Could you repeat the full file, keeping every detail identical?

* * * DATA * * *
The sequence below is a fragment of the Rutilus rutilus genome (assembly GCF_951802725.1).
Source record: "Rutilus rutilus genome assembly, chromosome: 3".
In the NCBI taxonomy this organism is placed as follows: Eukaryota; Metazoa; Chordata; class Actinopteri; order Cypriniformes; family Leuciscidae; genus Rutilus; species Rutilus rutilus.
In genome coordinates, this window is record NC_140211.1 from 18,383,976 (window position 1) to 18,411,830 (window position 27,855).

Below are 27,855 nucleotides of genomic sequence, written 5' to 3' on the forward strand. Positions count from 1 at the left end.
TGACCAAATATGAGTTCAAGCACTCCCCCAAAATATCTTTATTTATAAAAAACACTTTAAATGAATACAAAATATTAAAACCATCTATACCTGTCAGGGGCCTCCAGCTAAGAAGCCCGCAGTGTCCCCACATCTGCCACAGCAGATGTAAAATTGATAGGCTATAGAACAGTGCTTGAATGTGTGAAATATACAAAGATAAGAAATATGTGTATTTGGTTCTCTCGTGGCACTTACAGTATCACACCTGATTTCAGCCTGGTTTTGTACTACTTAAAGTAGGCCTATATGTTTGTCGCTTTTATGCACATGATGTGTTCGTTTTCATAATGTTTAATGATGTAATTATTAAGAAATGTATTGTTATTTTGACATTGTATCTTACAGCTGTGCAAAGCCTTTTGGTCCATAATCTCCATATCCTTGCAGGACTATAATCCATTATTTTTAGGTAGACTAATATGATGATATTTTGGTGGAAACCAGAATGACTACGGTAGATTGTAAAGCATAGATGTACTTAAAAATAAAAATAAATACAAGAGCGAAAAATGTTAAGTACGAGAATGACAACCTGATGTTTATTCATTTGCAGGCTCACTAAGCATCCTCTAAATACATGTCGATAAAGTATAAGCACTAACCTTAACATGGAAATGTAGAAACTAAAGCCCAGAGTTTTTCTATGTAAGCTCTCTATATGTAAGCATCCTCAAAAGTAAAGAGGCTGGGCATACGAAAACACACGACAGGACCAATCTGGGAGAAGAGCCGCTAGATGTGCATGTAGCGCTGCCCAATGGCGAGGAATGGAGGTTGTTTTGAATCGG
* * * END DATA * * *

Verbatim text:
The sequence below is a fragment of the Rutilus rutilus genome (assembly GCF_951802725.1).
Source record: "Rutilus rutilus genome assembly, chromosome: 3".
In the NCBI taxonomy this organism is placed as follows: Eukaryota; Metazoa; Chordata; class Actinopteri; order Cypriniformes; family Leuciscidae; genus Rutilus; species Rutilus rutilus.
In genome coordinates, this window is record NC_140211.1 from 18,383,976 (window position 1) to 18,411,830 (window position 27,855).

Below are 27,855 nucleotides of genomic sequence, written 5' to 3' on the forward strand. Positions count from 1 at the left end.
TGACCAAATATGAGTTCAAGCACTCCCCCAAAATATCTTTATTTATAAAAAACACTTTAAATGAATACAAAATATTAAAACCATCTATACCTGTCAGGGGCCTCCAGCTAAGAAGCCCGCAGTGTCCCCACATCTGCCACAGCAGATGTAAAATTGATAGGCTATAGAACAGTGCTTGAATGTGTGAAATATACAAAGATAAGAAATATGTGTATTTGGTTCTCTCGTGGCACTTACAGTATCACACCTGATTTCAGCCTGGTTTTGTACTACTTAAAGTAGGCCTATATGTTTGTCGCTTTTATGCACATGATGTGTTCGTTTTCATAATGTTTAATGATGTAATTATTAAGAAATGTATTGTTATTTTGACATTGTATCTTACAGCTGTGCAAAGCCTTTTGGTCCATAATCTCCATATCCTTGCAGGACTATAATCCATTATTTTTAGGTAGACTAATATGATGATATTTTGGTGGAAACCAGAATGACTACGGTAGATTGTAAAGCATAGATGTACTTAAAAATAAAAATAAATACAAGAGCGAAAAATGTTAAGTACGAGAATGACAACCTGATGTTTATTCATTTGCAGGCTCACTAAGCATCCTCTAAATACATGTCGATAAAGTATAAGCACTAACCTTAACATGGAAATGTAGAAACTAAAGCCCAGAGTTTTTCTATGTAAGCTCTCTATATGTAAGCATCCTCAAAAGTAAAGAGGCTGGGCATACGAAAACACACGACAGGACCAATCTGGGAGAAGAGCCGCTAGATGTGCATGTAGCGCTGCCCAATGGCGAGGAATGGAGGTTGTTTTGAATCGG